A teacher who can describe how they differentiate. And in this way show me all the lovely strategies I have missed because they are so seamless and inclusive!
Important to note:
Notice there is nothing here about group work or noise levels. Great differentiation can happen in a quiet or noisy classroom, when students are in groups or working individually.
There is also nothing mentioned here about open-ended tasks or allowing student choice. These two strategies are important, but on their own may or may not allow for differentiation:
Open-ended tasks are not necessarily differentiated and in fact sometimes they can limit students to trying to guess what the teacher wants rather than true differentiation at different levels of difficulty. Often the teacher can see all the possibilities within an open-ended task and so believes it is inherently differentiated. If, however, students cannot see the difficult levels or possibilities, then they are at best guessing how to extend themselves or attempt a modified version. To be differentiated, open-ended tasks need to have tiering or learning goals built in.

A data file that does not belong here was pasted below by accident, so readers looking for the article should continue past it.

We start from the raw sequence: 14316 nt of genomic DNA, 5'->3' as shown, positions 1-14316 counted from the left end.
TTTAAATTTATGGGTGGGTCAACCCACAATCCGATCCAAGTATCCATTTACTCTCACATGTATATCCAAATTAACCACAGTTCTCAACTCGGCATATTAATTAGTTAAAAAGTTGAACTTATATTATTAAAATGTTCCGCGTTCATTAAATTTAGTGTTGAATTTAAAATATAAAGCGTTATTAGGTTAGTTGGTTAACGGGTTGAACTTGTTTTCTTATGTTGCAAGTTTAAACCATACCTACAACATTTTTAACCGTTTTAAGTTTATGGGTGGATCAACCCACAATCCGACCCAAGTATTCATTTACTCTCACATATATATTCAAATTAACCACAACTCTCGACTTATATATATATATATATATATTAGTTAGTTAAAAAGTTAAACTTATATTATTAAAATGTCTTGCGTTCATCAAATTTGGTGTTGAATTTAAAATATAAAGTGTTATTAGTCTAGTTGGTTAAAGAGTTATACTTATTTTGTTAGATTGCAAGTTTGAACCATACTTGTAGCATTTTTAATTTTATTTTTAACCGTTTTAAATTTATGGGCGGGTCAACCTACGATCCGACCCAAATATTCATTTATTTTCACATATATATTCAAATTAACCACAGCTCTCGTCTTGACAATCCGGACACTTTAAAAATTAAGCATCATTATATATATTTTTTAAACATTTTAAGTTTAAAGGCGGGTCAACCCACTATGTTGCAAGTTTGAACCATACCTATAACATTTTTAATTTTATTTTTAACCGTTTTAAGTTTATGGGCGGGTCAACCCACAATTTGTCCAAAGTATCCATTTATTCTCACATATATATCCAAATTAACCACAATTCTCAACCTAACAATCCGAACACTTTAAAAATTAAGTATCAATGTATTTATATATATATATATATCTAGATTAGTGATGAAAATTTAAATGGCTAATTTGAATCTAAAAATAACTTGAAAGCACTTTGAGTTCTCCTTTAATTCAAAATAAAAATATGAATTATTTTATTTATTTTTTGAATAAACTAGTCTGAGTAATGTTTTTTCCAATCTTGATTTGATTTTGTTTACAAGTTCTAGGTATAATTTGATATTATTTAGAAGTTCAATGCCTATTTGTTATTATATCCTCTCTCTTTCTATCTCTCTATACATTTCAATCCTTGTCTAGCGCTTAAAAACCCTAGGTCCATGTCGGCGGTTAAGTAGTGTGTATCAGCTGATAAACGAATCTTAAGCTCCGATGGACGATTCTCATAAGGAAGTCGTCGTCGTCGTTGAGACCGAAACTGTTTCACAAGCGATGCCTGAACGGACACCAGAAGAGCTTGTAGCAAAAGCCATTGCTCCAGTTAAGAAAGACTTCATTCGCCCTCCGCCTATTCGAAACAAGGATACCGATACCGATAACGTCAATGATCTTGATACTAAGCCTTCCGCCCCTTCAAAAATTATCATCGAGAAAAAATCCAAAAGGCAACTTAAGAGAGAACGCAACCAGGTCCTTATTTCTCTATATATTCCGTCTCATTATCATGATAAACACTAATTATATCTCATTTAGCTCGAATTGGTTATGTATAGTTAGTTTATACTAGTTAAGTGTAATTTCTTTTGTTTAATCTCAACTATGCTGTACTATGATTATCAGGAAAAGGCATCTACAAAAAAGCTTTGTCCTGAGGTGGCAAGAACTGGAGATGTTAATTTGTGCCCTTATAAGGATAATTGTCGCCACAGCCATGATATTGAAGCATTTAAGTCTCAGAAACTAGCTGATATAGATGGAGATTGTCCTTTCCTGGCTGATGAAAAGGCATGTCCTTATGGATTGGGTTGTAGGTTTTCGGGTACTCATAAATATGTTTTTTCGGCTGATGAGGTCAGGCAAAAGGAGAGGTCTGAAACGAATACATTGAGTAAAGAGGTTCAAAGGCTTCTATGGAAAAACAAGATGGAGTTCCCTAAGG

Student choice is an important engagement strategy for students and I almost always use it for differentiating product according to interest, however there must also be differentiated content (or tiering) not just free choice. Otherwise it remains an interesting engagement strategy but the learning itself has not been differentiated for content/difficulty.
What happens in your differentiated classroom?
Can you describe your differentiation strategies?…
Want to learn more about how to differentiate in your classroom or school? Check out our differentiation courses for teachers and school leaders, or Contact Us to ask about targeted professional learning for your staff.